Mark Twain’s Dream

A new poem by Carol Muske-Dukes

He saw his own death riding the tail
of the great comet. Then bet on how
he’d end the way he came in: on

the back of a fireball. But when
he dreamed his brother in that coffin
resting on two chairs, with white

roses on his chest & one red in the
middle—he woke shouting & would
not rest until he saw Henry safe. So

the life of a young steamboat pilot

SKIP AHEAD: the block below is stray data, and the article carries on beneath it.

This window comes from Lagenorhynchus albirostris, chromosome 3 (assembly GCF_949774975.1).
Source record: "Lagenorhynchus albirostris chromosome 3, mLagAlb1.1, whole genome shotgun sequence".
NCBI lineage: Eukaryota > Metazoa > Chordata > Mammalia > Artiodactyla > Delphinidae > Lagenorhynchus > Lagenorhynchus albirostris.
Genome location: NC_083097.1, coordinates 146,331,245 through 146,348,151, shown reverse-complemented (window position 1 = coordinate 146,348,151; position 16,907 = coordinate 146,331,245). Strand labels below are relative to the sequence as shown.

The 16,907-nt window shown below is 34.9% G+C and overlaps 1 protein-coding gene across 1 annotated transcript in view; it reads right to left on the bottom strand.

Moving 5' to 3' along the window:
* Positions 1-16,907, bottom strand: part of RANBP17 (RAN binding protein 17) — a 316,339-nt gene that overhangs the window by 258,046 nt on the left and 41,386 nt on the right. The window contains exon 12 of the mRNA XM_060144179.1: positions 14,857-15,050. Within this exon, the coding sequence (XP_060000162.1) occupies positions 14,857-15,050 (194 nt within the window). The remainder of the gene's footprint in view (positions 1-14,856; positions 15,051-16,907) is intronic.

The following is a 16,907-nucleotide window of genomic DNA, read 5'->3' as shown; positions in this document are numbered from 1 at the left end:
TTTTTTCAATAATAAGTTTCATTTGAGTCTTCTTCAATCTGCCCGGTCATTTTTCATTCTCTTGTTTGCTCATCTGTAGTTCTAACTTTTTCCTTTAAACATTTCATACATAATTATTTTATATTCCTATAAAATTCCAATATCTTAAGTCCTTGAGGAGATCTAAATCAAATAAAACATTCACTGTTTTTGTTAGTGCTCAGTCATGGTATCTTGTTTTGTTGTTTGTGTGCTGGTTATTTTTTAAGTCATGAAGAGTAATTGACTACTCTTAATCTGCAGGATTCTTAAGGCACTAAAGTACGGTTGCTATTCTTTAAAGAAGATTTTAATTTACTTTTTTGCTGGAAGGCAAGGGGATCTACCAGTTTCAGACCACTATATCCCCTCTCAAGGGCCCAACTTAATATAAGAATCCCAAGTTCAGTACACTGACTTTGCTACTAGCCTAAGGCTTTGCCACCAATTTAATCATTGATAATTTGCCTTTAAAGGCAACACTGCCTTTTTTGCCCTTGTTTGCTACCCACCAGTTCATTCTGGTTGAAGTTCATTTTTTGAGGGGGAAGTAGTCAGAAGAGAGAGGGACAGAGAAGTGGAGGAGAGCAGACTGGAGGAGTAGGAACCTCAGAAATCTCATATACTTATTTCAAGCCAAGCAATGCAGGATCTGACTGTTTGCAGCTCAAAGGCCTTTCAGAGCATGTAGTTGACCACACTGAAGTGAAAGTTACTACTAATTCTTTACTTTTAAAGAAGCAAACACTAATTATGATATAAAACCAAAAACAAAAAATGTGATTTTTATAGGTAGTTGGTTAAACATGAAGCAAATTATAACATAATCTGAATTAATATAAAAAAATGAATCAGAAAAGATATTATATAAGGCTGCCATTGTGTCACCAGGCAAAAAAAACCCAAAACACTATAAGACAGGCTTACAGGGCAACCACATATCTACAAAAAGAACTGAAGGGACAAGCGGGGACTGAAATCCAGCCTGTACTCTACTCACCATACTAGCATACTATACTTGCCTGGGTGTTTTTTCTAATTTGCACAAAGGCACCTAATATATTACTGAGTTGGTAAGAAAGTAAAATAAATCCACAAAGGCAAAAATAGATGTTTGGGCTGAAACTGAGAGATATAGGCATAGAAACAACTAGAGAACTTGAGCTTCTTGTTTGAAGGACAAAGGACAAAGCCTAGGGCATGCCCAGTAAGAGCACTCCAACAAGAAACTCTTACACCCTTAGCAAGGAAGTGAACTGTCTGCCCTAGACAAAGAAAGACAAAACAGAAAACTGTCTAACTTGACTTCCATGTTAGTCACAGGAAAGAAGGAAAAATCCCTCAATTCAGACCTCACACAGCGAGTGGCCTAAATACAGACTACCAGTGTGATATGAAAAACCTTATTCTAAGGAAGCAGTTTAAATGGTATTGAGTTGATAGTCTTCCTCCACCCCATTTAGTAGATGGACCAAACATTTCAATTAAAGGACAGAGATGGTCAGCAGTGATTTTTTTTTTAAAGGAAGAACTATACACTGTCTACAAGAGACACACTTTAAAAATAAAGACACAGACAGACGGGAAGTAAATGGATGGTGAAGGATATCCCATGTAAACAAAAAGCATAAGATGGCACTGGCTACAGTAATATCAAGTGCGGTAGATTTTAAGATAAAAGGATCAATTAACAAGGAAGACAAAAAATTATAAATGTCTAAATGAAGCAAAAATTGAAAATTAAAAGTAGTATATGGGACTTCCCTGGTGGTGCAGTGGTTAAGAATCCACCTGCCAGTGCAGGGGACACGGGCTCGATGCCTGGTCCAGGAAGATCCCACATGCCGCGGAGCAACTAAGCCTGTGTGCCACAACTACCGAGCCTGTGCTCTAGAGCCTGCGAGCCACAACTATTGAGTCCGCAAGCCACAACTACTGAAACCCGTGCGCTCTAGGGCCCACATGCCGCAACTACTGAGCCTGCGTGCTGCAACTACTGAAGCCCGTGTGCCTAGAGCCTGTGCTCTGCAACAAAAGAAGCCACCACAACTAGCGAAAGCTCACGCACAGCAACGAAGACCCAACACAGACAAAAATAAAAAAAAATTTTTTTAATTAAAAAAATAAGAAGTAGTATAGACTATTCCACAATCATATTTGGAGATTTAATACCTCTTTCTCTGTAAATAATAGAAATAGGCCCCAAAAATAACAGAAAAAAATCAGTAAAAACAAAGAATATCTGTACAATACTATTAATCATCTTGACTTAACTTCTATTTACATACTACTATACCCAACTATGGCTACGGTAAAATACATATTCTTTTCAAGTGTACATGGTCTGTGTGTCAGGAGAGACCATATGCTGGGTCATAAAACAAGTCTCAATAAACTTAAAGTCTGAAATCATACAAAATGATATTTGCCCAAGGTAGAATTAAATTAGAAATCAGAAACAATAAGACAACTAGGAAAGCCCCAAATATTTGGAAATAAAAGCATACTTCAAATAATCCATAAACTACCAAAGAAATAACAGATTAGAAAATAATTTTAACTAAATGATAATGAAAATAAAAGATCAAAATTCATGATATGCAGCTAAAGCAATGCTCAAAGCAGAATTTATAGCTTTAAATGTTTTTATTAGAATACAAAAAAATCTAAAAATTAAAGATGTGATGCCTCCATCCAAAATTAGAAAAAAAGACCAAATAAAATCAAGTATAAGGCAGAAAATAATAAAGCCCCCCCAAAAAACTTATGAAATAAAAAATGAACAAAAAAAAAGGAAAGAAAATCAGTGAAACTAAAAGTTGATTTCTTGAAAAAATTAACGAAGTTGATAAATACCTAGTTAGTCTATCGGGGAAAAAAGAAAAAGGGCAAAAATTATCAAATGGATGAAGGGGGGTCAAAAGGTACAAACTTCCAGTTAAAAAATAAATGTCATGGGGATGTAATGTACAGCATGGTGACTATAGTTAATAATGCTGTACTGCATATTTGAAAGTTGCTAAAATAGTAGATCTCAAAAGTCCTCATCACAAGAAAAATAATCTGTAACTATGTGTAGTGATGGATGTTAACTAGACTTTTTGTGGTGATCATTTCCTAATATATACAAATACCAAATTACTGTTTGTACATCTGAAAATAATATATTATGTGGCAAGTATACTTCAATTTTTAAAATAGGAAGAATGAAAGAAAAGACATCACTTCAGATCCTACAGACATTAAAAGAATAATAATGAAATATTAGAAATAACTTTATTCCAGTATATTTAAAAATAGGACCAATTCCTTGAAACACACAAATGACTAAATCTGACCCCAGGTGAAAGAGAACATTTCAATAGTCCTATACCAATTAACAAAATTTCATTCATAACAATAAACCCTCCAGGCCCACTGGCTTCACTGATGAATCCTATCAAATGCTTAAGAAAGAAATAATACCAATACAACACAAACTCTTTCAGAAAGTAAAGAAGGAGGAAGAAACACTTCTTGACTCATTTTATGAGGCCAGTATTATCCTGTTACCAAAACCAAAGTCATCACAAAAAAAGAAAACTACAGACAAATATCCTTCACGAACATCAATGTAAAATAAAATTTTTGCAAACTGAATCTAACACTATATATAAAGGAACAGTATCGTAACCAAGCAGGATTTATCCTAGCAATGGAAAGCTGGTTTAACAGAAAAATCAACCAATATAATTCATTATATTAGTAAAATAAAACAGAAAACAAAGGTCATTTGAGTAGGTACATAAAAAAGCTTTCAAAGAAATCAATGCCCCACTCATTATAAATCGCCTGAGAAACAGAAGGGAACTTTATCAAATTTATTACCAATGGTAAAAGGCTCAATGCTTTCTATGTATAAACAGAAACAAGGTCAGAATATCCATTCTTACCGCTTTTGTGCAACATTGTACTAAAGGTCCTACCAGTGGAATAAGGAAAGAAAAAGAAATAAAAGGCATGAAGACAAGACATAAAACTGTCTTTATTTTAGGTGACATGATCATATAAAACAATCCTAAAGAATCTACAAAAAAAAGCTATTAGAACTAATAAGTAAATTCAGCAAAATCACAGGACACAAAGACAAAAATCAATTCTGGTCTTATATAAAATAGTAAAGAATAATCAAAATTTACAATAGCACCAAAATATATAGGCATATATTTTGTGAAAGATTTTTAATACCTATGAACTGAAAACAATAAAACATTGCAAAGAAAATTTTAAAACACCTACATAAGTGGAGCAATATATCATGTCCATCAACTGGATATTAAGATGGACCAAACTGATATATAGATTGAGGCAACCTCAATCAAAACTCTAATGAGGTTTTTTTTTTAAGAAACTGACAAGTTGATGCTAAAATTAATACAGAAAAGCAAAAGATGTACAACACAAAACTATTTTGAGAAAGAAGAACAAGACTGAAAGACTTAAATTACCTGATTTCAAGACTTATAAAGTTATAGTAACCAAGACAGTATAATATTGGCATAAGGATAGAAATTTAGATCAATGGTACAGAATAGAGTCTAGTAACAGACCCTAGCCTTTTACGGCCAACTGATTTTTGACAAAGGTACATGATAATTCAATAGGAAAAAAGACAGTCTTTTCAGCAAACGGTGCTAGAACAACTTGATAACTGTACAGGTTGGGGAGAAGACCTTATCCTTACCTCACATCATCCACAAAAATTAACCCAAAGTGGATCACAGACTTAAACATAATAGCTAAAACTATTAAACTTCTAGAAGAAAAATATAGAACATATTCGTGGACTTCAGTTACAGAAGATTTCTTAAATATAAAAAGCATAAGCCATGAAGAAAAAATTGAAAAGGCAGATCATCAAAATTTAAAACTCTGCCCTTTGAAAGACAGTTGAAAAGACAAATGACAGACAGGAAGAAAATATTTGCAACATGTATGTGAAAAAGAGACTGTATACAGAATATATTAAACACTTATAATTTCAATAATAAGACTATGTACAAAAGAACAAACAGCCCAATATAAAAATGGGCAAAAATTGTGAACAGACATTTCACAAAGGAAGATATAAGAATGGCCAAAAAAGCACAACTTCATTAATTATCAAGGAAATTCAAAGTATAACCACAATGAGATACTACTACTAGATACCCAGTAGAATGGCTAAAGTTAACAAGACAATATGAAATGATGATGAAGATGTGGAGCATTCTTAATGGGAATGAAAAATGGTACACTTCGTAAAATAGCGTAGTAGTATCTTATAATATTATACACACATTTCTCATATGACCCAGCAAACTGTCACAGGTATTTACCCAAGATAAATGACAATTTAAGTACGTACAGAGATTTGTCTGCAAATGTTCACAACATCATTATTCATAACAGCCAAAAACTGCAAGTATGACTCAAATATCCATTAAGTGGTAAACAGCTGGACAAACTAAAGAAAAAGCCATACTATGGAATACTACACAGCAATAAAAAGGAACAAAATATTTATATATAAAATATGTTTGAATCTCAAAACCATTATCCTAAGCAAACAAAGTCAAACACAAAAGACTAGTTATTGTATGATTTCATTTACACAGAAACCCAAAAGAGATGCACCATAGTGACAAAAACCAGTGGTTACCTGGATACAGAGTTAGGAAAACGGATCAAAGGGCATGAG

was like a former life, remembering
how to steer the sky, that reflection

on the water—“like the space where
a cloud had been,” he wrote. But the
cloud sailed, the day dawned again,

Henry’s boat blew sky-high. When
Sam came to find him, Henry lay
in a coffin resting on two chairs.

Sam looked for the roses in vain.
At last a nurse came, carrying his
dream bouquet. There, his white clouds,

his petalled sky, with one centered
reflection: blood-red, the fireball, the
rose, the heart, the message sent from

nowhere or everywhere Mark Twain
could imagine his own life might be
in the space where a cloud had been.

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